Mobile phone giant Nokia has looked to a launch in China and a cameraphone "revolution" to help it stage a comeback in the fiercely competitive smartphone market after a dismal 2011.
On the opening day of Mobile World Congress, with tens of thousands of industry executives gathered, the Finnish firm said it would push its flagship Lumia smartphone series, that run on the Windows platform, to the Asian giant.
Announcing that Windows phones have now been made compatible with Chinese mobile operating networks, Jo Harlow, who heads the group's smart devices division, said: "That means Nokia will bring Lumia to China."
Beyond eyeing the massive Chinese consumer market, the group also unveiled a new phone called 808 Pure View, which boasts a 41 megapixel sensor technology described by Harlow as a "revolution in smartphone imaging."
The phone, featuring Carl Zeiss optics, allows the user to capture an image before zooming in and cropping or resizing to show previously unseen details.
Its 41 megapixels are also far above the 8 or 10 megapixels available on the market today and even beats many stand-alone digital cameras.
While Nokia mobile handsets were once ubiquitous, the firm has been struggling to secure a foothold in the smartphone market, with Lumia so far failing to reverse falling sales in its overall smartphone business.
In the fourth quarter, Nokia sold just 19.6 million smartphones -- 31 percent fewer than in the same quarter of 2010 and far behind market-leader Apple, which reported 37 million units sold, and runner-up Samsung, with 36.5 million smartphone sales.
The group also posted a net loss of 1.2 billion euros in 2011, compared to a net profit of 1.8 billion euros a year earlier.
Asked if the Barcelona offers would improve the group's results, Nokia chairman and chief executive Stephen Elop said: "The most important thing is that we have demonstrated the action necessary to improve the fortunes of Nokia.
The group is "changing the strategy and executing (the shift) ... With great products and consumers alike, the rest will fall into place," he added.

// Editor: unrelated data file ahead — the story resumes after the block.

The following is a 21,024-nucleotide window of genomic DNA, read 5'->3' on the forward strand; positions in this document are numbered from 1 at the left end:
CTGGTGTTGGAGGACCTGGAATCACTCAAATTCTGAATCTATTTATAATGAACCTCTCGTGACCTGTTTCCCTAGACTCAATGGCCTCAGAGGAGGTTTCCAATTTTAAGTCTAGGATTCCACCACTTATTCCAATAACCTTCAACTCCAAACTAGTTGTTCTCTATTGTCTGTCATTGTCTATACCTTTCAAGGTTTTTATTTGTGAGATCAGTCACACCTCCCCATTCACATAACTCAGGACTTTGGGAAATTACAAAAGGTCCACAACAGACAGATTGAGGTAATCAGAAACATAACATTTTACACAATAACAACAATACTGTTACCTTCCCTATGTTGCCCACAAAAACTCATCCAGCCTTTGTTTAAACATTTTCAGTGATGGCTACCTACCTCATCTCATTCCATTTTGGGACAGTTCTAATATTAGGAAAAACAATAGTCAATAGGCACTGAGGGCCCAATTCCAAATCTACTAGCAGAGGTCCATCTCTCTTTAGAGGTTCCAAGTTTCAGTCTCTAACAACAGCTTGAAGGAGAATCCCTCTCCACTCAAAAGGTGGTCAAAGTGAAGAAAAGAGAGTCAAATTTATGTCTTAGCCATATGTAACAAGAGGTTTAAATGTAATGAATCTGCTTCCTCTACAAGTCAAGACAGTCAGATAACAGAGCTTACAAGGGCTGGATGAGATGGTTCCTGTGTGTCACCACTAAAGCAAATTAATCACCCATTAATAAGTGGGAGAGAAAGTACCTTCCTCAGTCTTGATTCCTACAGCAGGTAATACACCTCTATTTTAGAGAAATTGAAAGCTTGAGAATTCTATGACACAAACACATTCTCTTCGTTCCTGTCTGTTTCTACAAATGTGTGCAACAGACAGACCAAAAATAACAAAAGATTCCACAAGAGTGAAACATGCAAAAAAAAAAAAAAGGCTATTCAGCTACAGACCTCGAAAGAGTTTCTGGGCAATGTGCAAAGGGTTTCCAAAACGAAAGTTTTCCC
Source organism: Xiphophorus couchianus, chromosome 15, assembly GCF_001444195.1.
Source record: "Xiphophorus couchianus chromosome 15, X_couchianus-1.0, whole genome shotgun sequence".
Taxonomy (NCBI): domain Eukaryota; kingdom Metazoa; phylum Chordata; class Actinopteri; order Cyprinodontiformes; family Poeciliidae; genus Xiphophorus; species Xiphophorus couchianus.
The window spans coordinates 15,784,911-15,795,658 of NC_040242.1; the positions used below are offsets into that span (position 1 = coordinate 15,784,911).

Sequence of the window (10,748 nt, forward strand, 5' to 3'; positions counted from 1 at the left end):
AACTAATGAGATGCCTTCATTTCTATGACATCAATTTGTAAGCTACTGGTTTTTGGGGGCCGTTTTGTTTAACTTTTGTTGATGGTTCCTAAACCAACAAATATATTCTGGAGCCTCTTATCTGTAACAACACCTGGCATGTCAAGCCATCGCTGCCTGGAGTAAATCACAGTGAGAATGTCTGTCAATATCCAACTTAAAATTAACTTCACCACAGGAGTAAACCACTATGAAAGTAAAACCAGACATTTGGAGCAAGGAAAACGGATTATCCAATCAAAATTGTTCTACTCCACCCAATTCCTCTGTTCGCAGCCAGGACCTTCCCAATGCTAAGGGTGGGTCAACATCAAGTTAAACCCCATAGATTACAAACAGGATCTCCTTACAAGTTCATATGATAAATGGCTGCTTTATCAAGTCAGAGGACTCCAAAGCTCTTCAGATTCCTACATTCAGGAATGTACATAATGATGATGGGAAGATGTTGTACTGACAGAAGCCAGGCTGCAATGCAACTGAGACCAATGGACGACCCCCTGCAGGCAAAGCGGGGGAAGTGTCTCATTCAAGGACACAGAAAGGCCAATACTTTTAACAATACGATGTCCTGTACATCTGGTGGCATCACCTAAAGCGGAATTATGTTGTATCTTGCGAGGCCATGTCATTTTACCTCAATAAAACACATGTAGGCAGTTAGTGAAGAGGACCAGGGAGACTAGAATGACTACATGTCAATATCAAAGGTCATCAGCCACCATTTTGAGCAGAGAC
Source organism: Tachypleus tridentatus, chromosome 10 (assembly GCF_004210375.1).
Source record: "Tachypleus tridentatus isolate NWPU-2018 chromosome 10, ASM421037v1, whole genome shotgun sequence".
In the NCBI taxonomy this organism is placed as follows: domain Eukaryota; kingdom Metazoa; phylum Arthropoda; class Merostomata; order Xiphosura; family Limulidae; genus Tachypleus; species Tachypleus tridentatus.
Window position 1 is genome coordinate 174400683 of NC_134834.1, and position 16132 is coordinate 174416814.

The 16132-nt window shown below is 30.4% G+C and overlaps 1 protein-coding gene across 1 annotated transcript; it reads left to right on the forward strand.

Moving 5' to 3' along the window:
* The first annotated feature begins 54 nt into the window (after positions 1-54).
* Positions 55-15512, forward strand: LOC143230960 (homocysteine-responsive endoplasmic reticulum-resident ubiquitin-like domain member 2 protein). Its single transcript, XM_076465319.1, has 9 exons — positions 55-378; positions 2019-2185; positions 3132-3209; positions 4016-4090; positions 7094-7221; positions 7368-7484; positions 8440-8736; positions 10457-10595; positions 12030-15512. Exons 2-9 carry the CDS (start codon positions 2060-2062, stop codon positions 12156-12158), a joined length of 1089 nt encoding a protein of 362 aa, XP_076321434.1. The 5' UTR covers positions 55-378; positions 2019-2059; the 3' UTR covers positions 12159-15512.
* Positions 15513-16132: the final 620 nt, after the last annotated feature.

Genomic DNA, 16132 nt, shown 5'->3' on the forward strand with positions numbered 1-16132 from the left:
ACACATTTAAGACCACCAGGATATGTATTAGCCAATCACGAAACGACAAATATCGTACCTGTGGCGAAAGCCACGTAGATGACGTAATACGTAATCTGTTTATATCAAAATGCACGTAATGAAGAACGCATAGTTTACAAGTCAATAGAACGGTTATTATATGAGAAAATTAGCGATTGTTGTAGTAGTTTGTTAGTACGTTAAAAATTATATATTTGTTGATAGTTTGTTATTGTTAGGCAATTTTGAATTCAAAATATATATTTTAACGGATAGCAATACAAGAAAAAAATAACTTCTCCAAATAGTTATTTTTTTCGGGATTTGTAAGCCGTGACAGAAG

But the market was not convinced, with Nokia shares plunging more than 6.5 percent at one stage.
An analyst with Japanese investment bank Nomura said disappointment in the launch was likely what was dragging down the Finnish company.
"The company has built up expectations saying it would give significant industry news but we didn't really get any," Richard Windsor told Dow Jones Newswires.
"We were looking for a cheap Windows phone at $200 on a new version of the software. We got a phone at $260 on the old software," he lamented.
But other analysts were more positive.
Francisco Jeronimo, IDC research manager, told AFP: "After Nokia's launch, yesterday's launches by HTC, Huawei and Sony all seem outdated."
Asian giants HTC and Huawei on Sunday launched ultrarapid smartphones boasting quad core processors that give them twice the processing speeds as those currently on the market.
But Jeronimo said a good camera was a better selling point than speed.
"Nokia was right not to go for a quad core. Why do you need quad core? It's like getting a Ferrari.
"When you go into a shop and you see a phone with 41 megapixels, compared to another one which is fast but which only offers 8 megapixels, you're most likely to pick the one with more pixels," he said.
In addition, the group's push into China also opens the doors to millions of consumers, he said.
Even though Chinese brands Huawei and ZTE are traditionally strong in their home market, "Nokia is a strong brand" and the price of the Lumia 610 is a competitive 189 euros before subsidies and taxes.
"That makes it the cheapest Windows smartphone on the market," Jeronimo said.
"Last year Nokia looked worrying. I think this year things will start to look up," said the analyst.
Some models of Nokia's Lumia range will be available in New Zealand from next month.